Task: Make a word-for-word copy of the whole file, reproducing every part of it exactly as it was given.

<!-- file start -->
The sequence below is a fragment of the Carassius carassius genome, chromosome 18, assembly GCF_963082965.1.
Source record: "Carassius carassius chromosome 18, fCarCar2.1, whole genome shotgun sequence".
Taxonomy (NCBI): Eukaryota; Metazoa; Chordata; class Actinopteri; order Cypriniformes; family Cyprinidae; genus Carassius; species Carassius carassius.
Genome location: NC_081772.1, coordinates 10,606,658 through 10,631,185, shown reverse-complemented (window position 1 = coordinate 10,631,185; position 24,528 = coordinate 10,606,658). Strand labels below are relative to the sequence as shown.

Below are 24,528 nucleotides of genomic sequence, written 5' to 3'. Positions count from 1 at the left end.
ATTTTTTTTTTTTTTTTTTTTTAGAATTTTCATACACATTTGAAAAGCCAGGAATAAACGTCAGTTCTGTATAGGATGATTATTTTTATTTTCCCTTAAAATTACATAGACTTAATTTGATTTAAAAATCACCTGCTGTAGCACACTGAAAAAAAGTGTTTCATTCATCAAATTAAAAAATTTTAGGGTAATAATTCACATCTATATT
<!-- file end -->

The sequence below is a fragment of the Carassius carassius genome, chromosome 18, assembly GCF_963082965.1.
Source record: "Carassius carassius chromosome 18, fCarCar2.1, whole genome shotgun sequence".
Taxonomy (NCBI): Eukaryota; Metazoa; Chordata; class Actinopteri; order Cypriniformes; family Cyprinidae; genus Carassius; species Carassius carassius.
Genome location: NC_081772.1, coordinates 10,606,658 through 10,631,185, shown reverse-complemented (window position 1 = coordinate 10,631,185; position 24,528 = coordinate 10,606,658). Strand labels below are relative to the sequence as shown.

Below are 24,528 nucleotides of genomic sequence, written 5' to 3'. Positions count from 1 at the left end.
ATTTTTTTTTTTTTTTTTTTTTAGAATTTTCATACACATTTGAAAAGCCAGGAATAAACGTCAGTTCTGTATAGGATGATTATTTTTATTTTCCCTTAAAATTACATAGACTTAATTTGATTTAAAAATCACCTGCTGTAGCACACTGAAAAAAAGTGTTTCATTCATCAAATTAAAAAATTTTAGGGTAATAATTCACATCTATATT